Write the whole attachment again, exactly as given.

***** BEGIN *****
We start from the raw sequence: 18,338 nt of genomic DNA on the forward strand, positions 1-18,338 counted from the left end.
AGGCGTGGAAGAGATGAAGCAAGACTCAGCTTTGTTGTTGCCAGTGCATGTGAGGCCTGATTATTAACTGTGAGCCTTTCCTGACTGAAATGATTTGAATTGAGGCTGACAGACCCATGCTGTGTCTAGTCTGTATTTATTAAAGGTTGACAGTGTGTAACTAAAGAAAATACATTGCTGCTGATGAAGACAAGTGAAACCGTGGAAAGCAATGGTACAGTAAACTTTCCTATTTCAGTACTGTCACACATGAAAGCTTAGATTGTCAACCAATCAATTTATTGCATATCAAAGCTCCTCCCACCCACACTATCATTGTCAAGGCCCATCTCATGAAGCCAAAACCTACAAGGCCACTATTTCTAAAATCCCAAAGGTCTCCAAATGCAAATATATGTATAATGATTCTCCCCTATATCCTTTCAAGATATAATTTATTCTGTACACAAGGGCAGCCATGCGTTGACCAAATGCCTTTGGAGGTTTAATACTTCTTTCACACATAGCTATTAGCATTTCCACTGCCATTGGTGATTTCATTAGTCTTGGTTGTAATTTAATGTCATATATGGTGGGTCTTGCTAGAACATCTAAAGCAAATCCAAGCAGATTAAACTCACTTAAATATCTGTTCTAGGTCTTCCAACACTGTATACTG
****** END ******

We start from the raw sequence: 18,338 nt of genomic DNA on the forward strand, positions 1-18,338 counted from the left end.
AGGCGTGGAAGAGATGAAGCAAGACTCAGCTTTGTTGTTGCCAGTGCATGTGAGGCCTGATTATTAACTGTGAGCCTTTCCTGACTGAAATGATTTGAATTGAGGCTGACAGACCCATGCTGTGTCTAGTCTGTATTTATTAAAGGTTGACAGTGTGTAACTAAAGAAAATACATTGCTGCTGATGAAGACAAGTGAAACCGTGGAAAGCAATGGTACAGTAAACTTTCCTATTTCAGTACTGTCACACATGAAAGCTTAGATTGTCAACCAATCAATTTATTGCATATCAAAGCTCCTCCCACCCACACTATCATTGTCAAGGCCCATCTCATGAAGCCAAAACCTACAAGGCCACTATTTCTAAAATCCCAAAGGTCTCCAAATGCAAATATATGTATAATGATTCTCCCCTATATCCTTTCAAGATATAATTTATTCTGTACACAAGGGCAGCCATGCGTTGACCAAATGCCTTTGGAGGTTTAATACTTCTTTCACACATAGCTATTAGCATTTCCACTGCCATTGGTGATTTCATTAGTCTTGGTTGTAATTTAATGTCATATATGGTGGGTCTTGCTAGAACATCTAAAGCAAATCCAAGCAGATTAAACTCACTTAAATATCTGTTCTAGGTCTTCCAACACTGTATACTG